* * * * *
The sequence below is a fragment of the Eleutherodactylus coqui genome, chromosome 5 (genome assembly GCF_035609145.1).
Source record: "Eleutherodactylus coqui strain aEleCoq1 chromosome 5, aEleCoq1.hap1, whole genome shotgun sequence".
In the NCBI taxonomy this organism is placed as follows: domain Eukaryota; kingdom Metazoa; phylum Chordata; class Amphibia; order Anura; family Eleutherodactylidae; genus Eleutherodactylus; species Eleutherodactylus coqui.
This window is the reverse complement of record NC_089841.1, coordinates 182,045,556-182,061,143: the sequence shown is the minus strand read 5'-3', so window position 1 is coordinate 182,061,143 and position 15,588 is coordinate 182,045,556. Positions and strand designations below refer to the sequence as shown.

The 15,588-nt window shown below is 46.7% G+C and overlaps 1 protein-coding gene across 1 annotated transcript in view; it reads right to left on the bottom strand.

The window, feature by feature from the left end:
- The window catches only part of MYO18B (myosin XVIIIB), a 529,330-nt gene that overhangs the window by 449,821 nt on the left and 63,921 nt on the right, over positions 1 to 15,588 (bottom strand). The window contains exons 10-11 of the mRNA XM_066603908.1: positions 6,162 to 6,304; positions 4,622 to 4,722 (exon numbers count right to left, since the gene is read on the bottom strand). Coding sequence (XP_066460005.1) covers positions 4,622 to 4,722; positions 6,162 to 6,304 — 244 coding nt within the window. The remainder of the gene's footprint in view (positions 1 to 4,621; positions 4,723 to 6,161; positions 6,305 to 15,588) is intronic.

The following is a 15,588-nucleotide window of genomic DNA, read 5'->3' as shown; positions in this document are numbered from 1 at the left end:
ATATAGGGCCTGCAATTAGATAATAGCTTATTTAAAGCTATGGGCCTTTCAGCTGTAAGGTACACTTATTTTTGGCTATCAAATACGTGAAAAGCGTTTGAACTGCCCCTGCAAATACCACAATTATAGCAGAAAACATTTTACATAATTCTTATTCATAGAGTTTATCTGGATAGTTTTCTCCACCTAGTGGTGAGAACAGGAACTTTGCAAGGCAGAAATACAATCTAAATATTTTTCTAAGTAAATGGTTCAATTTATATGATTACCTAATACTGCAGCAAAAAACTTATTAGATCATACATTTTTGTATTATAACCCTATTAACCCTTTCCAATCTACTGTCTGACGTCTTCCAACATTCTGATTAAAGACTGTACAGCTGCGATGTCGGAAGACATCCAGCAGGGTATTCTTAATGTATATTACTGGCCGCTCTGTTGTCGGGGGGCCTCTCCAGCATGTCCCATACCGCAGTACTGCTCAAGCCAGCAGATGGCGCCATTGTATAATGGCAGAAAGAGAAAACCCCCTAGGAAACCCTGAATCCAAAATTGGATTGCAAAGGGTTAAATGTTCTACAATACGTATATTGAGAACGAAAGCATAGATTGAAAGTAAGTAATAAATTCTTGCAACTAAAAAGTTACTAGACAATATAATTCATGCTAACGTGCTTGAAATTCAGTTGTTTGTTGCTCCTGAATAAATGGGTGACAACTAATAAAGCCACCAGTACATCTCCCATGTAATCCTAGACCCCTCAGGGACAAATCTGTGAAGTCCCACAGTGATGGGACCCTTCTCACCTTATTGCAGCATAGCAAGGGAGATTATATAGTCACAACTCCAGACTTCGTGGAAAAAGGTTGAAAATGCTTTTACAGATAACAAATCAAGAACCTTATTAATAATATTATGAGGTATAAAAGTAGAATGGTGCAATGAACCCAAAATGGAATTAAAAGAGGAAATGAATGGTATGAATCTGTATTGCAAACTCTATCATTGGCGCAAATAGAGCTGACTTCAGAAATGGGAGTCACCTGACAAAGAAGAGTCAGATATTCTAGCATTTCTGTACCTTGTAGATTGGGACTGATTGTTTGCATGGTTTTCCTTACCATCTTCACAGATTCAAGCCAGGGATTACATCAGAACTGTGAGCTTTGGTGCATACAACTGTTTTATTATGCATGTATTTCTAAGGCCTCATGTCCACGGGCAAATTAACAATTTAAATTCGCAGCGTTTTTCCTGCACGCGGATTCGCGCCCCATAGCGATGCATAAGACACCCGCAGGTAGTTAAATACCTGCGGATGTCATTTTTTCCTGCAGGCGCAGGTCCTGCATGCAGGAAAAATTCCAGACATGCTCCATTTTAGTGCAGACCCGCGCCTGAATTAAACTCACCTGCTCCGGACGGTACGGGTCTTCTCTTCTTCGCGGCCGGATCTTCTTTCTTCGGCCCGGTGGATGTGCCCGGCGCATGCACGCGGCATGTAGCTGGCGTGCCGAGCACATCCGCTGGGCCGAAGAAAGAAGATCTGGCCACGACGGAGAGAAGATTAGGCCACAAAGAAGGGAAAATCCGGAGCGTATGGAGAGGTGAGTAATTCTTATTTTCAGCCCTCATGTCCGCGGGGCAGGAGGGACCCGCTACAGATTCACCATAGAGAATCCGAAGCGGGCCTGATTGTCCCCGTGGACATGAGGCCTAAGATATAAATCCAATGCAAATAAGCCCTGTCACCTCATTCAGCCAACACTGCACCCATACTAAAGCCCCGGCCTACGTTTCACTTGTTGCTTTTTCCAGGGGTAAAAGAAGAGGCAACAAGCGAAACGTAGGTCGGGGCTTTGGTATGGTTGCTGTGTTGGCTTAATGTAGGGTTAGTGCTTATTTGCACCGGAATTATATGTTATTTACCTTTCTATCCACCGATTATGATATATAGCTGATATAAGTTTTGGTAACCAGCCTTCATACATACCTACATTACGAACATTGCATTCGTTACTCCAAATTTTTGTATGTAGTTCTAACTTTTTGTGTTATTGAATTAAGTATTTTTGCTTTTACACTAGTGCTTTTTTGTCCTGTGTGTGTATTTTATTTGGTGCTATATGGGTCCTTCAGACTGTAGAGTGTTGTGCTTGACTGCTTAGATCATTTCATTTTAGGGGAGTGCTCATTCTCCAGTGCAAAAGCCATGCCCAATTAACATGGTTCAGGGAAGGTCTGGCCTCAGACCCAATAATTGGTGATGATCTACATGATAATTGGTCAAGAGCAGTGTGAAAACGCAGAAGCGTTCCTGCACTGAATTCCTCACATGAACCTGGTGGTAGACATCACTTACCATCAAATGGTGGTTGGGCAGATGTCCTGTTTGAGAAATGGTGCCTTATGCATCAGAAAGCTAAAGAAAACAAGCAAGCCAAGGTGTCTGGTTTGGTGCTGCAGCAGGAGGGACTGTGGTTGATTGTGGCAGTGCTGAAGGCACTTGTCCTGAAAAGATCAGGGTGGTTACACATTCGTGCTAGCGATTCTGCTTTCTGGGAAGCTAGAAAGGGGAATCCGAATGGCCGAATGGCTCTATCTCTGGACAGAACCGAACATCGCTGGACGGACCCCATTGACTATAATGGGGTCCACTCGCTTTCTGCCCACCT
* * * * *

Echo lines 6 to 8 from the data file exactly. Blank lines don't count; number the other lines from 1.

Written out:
The window, feature by feature from the left end:
- The window catches only part of MYO18B (myosin XVIIIB), a 529,330-nt gene that overhangs the window by 449,821 nt on the left and 63,921 nt on the right, over positions 1 to 15,588 (bottom strand). The window contains exons 10-11 of the mRNA XM_066603908.1: positions 6,162 to 6,304; positions 4,622 to 4,722 (exon numbers count right to left, since the gene is read on the bottom strand). Coding sequence (XP_066460005.1) covers positions 4,622 to 4,722; positions 6,162 to 6,304 — 244 coding nt within the window. The remainder of the gene's footprint in view (positions 1 to 4,621; positions 4,723 to 6,161; positions 6,305 to 15,588) is intronic.

The following is a 15,588-nucleotide window of genomic DNA, read 5'->3' as shown; positions in this document are numbered from 1 at the left end: